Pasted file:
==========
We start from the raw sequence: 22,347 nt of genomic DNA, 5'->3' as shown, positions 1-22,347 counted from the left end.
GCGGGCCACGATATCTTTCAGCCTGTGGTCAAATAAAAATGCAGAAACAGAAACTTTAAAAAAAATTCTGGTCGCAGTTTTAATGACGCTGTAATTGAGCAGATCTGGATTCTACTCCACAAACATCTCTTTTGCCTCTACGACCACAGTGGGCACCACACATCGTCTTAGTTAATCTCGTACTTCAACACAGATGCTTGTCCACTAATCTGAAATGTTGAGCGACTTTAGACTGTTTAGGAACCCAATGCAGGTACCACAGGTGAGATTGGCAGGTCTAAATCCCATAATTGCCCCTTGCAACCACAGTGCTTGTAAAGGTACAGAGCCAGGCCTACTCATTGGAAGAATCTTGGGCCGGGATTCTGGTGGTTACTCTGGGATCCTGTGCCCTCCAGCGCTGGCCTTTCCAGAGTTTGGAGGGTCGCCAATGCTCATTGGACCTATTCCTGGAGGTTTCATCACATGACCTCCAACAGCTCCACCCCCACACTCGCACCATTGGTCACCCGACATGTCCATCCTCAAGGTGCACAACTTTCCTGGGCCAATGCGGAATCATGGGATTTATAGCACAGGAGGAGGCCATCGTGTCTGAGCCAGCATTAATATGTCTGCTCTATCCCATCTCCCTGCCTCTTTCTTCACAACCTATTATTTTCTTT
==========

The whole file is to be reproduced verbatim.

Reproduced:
We start from the raw sequence: 22,347 nt of genomic DNA, 5'->3' as shown, positions 1-22,347 counted from the left end.
GCGGGCCACGATATCTTTCAGCCTGTGGTCAAATAAAAATGCAGAAACAGAAACTTTAAAAAAAATTCTGGTCGCAGTTTTAATGACGCTGTAATTGAGCAGATCTGGATTCTACTCCACAAACATCTCTTTTGCCTCTACGACCACAGTGGGCACCACACATCGTCTTAGTTAATCTCGTACTTCAACACAGATGCTTGTCCACTAATCTGAAATGTTGAGCGACTTTAGACTGTTTAGGAACCCAATGCAGGTACCACAGGTGAGATTGGCAGGTCTAAATCCCATAATTGCCCCTTGCAACCACAGTGCTTGTAAAGGTACAGAGCCAGGCCTACTCATTGGAAGAATCTTGGGCCGGGATTCTGGTGGTTACTCTGGGATCCTGTGCCCTCCAGCGCTGGCCTTTCCAGAGTTTGGAGGGTCGCCAATGCTCATTGGACCTATTCCTGGAGGTTTCATCACATGACCTCCAACAGCTCCACCCCCACACTCGCACCATTGGTCACCCGACATGTCCATCCTCAAGGTGCACAACTTTCCTGGGCCAATGCGGAATCATGGGATTTATAGCACAGGAGGAGGCCATCGTGTCTGAGCCAGCATTAATATGTCTGCTCTATCCCATCTCCCTGCCTCTTTCTTCACAACCTATTATTTTCTTT